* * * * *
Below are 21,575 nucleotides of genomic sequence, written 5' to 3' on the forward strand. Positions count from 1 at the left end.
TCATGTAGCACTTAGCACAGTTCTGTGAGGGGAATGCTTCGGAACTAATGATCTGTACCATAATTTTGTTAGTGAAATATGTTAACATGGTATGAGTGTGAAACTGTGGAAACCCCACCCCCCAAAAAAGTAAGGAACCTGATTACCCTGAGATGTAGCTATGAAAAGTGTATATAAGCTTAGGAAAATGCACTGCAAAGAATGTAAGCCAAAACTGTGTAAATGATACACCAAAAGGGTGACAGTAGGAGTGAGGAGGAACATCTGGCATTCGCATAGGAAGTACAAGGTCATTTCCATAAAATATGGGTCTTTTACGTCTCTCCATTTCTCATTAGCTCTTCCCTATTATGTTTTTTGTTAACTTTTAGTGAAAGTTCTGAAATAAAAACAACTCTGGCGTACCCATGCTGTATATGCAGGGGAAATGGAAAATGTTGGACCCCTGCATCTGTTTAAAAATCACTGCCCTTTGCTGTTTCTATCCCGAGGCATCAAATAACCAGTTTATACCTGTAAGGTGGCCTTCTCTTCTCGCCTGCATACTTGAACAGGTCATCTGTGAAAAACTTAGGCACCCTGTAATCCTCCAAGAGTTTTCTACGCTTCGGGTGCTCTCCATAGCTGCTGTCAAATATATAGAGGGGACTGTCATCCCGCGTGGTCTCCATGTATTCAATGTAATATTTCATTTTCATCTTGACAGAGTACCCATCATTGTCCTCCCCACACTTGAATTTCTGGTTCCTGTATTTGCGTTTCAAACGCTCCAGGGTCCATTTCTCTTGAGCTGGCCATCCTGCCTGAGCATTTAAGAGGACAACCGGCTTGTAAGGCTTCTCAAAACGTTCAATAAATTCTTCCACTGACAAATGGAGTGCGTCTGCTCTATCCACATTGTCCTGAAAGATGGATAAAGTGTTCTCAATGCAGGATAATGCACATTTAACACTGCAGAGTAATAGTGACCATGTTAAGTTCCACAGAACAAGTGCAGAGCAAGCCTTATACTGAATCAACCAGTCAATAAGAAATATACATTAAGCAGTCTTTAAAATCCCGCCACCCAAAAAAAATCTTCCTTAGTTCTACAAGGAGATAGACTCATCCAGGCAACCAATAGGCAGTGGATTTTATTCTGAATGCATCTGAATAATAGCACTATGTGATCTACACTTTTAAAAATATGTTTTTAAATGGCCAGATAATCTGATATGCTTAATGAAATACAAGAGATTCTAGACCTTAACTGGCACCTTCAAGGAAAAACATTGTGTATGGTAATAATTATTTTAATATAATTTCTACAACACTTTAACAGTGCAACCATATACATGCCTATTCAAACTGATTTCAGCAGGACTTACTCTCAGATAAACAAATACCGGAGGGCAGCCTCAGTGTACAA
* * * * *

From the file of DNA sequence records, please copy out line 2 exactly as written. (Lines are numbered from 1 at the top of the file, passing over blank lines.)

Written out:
TCATGTAGCACTTAGCACAGTTCTGTGAGGGGAATGCTTCGGAACTAATGATCTGTACCATAATTTTGTTAGTGAAATATGTTAACATGGTATGAGTGTGAAACTGTGGAAACCCCACCCCCCAAAAAAGTAAGGAACCTGATTACCCTGAGATGTAGCTATGAAAAGTGTATATAAGCTTAGGAAAATGCACTGCAAAGAATGTAAGCCAAAACTGTGTAAATGATACACCAAAAGGGTGACAGTAGGAGTGAGGAGGAACATCTGGCATTCGCATAGGAAGTACAAGGTCATTTCCATAAAATATGGGTCTTTTACGTCTCTCCATTTCTCATTAGCTCTTCCCTATTATGTTTTTTGTTAACTTTTAGTGAAAGTTCTGAAATAAAAACAACTCTGGCGTACCCATGCTGTATATGCAGGGGAAATGGAAAATGTTGGACCCCTGCATCTGTTTAAAAATCACTGCCCTTTGCTGTTTCTATCCCGAGGCATCAAATAACCAGTTTATACCTGTAAGGTGGCCTTCTCTTCTCGCCTGCATACTTGAACAGGTCATCTGTGAAAAACTTAGGCACCCTGTAATCCTCCAAGAGTTTTCTACGCTTCGGGTGCTCTCCATAGCTGCTGTCAAATATATAGAGGGGACTGTCATCCCGCGTGGTCTCCATGTATTCAATGTAATATTTCATTTTCATCTTGACAGAGTACCCATCATTGTCCTCCCCACACTTGAATTTCTGGTTCCTGTATTTGCGTTTCAAACGCTCCAGGGTCCATTTCTCTTGAGCTGGCCATCCTGCCTGAGCATTTAAGAGGACAACCGGCTTGTAAGGCTTCTCAAAACGTTCAATAAATTCTTCCACTGACAAATGGAGTGCGTCTGCTCTATCCACATTGTCCTGAAAGATGGATAAAGTGTTCTCAATGCAGGATAATGCACATTTAACACTGCAGAGTAATAGTGACCATGTTAAGTTCCACAGAACAAGTGCAGAGCAAGCCTTATACTGAATCAACCAGTCAATAAGAAATATACATTAAGCAGTCTTTAAAATCCCGCCACCCAAAAAAAATCTTCCTTAGTTCTACAAGGAGATAGACTCATCCAGGCAACCAATAGGCAGTGGATTTTATTCTGAATGCATCTGAATAATAGCACTATGTGATCTACACTTTTAAAAATATGTTTTTAAATGGCCAGATAATCTGATATGCTTAATGAAATACAAGAGATTCTAGACCTTAACTGGCACCTTCAAGGAAAAACATTGTGTATGGTAATAATTATTTTAATATAATTTCTACAACACTTTAACAGTGCAACCATATACATGCCTATTCAAACTGATTTCAGCAGGACTTACTCTCAGATAAACAAATACCGGAGGGCAGCCTCAGTGTACAA